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Rough Cuts | Comparing two generations

For the almost three months since the onset of the pandemic CoViD 19, almost one hundred percent of our columns had for its subject issues related to the health emergency.

If at all there were issues we had taken up outside of the CoViD as a subject, these were mostly in our Sunday’s Rough Cuts. And rightly so because Rough Cuts Sunday is our vehicle in sharing the Word of God to our fellow faithful.

This day however, we will make it different for our readers. Instead of CoViD 19 and what the government and people are doing to avert the possibility of the further spread of the deadly disease, we will instead share with a FaceBook post sent to us by a younger sister of ours.

Our younger sister Mimie appended the post with a message that may be for people like us who are in our senior years and strictly discouraged to go out from home under the quarantine regime, reading may allow us to forget the boredom of keeping ourselves home 24/7.

She added that the message contained in the post may just be the unexpected antidote to the feeling of isolation. It may also drive away whatever bad vibes being experienced since the start of the quarantine.

Upon reading our sister’s shared post we knew she was right in her assumption. This is what my younger sister Mimie shared with us.

Captioned “Ako, Ikaw, Tayo…Panahon Natin Ito. We belong to Da Best Era,” the post is about “The Baby Boomer Era vs. The Millennial Era.” The scenario is a conversation between a youngster and his grandfather.

The youngster asks his grandpa, “How did you people live before with:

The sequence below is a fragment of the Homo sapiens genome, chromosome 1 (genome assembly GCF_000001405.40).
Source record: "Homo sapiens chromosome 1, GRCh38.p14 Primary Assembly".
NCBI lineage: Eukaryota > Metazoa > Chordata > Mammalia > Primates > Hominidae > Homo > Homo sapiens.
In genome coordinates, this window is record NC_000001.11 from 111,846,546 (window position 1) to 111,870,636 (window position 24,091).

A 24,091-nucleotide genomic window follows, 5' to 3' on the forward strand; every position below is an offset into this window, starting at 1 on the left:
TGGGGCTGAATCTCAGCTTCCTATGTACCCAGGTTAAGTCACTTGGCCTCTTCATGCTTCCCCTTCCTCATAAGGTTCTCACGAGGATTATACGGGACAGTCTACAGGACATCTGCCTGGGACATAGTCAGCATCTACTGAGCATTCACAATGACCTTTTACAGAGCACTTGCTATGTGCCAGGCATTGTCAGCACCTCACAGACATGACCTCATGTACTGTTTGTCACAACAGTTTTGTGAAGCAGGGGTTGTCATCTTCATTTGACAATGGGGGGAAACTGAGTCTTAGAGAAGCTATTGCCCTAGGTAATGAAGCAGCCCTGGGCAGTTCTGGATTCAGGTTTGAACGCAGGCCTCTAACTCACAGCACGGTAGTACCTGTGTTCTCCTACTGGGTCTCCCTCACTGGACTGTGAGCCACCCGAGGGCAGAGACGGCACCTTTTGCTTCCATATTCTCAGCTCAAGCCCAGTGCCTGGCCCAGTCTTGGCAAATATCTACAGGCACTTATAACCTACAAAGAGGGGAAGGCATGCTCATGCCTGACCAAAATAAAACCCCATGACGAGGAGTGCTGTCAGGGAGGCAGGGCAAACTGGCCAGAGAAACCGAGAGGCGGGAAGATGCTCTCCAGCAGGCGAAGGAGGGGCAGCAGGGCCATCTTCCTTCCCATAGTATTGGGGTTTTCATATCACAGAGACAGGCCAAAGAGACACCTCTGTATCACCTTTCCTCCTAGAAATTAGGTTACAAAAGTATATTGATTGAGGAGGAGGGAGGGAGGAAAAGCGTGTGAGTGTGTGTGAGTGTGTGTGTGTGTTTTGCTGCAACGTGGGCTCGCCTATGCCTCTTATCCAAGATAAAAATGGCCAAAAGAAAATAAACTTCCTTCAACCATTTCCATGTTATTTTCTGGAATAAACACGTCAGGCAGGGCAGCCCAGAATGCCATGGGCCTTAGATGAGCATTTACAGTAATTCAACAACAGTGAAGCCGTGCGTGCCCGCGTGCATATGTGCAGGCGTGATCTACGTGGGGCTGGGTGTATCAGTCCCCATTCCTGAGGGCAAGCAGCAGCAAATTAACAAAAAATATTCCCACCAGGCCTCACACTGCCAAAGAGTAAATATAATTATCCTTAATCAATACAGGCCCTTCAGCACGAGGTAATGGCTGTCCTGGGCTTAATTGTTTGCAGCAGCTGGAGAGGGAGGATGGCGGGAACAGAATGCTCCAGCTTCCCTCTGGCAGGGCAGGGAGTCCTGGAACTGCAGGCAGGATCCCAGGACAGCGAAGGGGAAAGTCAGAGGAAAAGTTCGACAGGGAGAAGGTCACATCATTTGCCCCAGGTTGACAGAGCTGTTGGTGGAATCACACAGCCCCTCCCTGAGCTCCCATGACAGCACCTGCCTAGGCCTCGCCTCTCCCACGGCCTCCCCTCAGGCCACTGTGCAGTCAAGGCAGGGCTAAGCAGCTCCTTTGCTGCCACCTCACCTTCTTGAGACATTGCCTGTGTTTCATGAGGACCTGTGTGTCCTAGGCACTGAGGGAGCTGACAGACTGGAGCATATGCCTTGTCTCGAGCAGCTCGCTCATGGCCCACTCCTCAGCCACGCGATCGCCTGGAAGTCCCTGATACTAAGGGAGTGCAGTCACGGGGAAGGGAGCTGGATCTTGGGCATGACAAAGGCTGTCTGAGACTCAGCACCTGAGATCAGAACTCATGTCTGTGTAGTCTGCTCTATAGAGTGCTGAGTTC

No technology, no airplanes, no internet, no computers, no dramas, no TVs, no aircons, no cars and no mobile phones?”

The grand dad replied without any sign of hesitation by saying, “Just like how your generation lives today.

No prayers, no compassion, no honor, no respect, no character, no shame, no modesty.”

We, the people born between the years 1940-1970 are the blessed ones… Our life is living proof.

While playing and riding bicycles, we never wore helmets. After school, we played until dusk; we never watched TV.

We played with real friends, not internet friends. If we ever felt thirsty, we drank tap water not bottled water.

We never got ill sharing the same glass of juice with four friends. We never gained weight eating plates of rice every day.

Nothing happened to our feet despite roaming around barefoot. We never used any supplements to keep ourselves healthy. We used to create our own toys and play with those.

Our parents were not rich; they gave love… not worldly materials.

We never had cellphones, DVDs, play station, Xbox, video games, personal computers, internet, chat – but we had real friends.

We visited our friend’s home uninvited and enjoyed food with them. Relatives lived close by so family time was enjoyed.

We may have been in black and white photos but you can find colorful memories in those photos.

We are a unique and most understanding generation, because ‘we are the last generation who listened to their parents’ and also the first who have had to listen to their children.

Yes, we are a LIMITED edition! Enjoy us! Learn from us! Treasure us!

Well now, how do you feel dear readers? Was reading this generational disconnect able to let you set aside, even if temporarily, your fears on CoViD?

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